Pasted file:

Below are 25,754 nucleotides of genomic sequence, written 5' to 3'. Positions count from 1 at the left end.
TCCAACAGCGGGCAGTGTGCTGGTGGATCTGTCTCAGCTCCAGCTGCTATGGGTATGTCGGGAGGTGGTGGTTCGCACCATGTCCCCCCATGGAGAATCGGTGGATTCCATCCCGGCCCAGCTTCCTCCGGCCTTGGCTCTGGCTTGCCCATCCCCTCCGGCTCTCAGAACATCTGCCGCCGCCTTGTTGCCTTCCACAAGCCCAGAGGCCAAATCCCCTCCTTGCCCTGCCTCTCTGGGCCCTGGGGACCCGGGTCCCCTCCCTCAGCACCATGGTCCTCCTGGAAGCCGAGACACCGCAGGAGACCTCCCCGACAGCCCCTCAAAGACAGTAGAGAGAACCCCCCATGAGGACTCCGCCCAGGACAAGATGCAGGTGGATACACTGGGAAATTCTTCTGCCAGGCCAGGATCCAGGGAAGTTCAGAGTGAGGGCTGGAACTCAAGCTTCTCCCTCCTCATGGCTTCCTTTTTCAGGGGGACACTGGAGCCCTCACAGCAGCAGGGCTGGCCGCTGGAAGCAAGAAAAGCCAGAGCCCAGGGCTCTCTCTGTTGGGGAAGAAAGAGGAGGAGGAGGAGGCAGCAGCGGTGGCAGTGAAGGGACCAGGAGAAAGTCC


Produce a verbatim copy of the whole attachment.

Below are 25,754 nucleotides of genomic sequence, written 5' to 3'. Positions count from 1 at the left end.
TCCAACAGCGGGCAGTGTGCTGGTGGATCTGTCTCAGCTCCAGCTGCTATGGGTATGTCGGGAGGTGGTGGTTCGCACCATGTCCCCCCATGGAGAATCGGTGGATTCCATCCCGGCCCAGCTTCCTCCGGCCTTGGCTCTGGCTTGCCCATCCCCTCCGGCTCTCAGAACATCTGCCGCCGCCTTGTTGCCTTCCACAAGCCCAGAGGCCAAATCCCCTCCTTGCCCTGCCTCTCTGGGCCCTGGGGACCCGGGTCCCCTCCCTCAGCACCATGGTCCTCCTGGAAGCCGAGACACCGCAGGAGACCTCCCCGACAGCCCCTCAAAGACAGTAGAGAGAACCCCCCATGAGGACTCCGCCCAGGACAAGATGCAGGTGGATACACTGGGAAATTCTTCTGCCAGGCCAGGATCCAGGGAAGTTCAGAGTGAGGGCTGGAACTCAAGCTTCTCCCTCCTCATGGCTTCCTTTTTCAGGGGGACACTGGAGCCCTCACAGCAGCAGGGCTGGCCGCTGGAAGCAAGAAAAGCCAGAGCCCAGGGCTCTCTCTGTTGGGGAAGAAAGAGGAGGAGGAGGAGGCAGCAGCGGTGGCAGTGAAGGGACCAGGAGAAAGTCC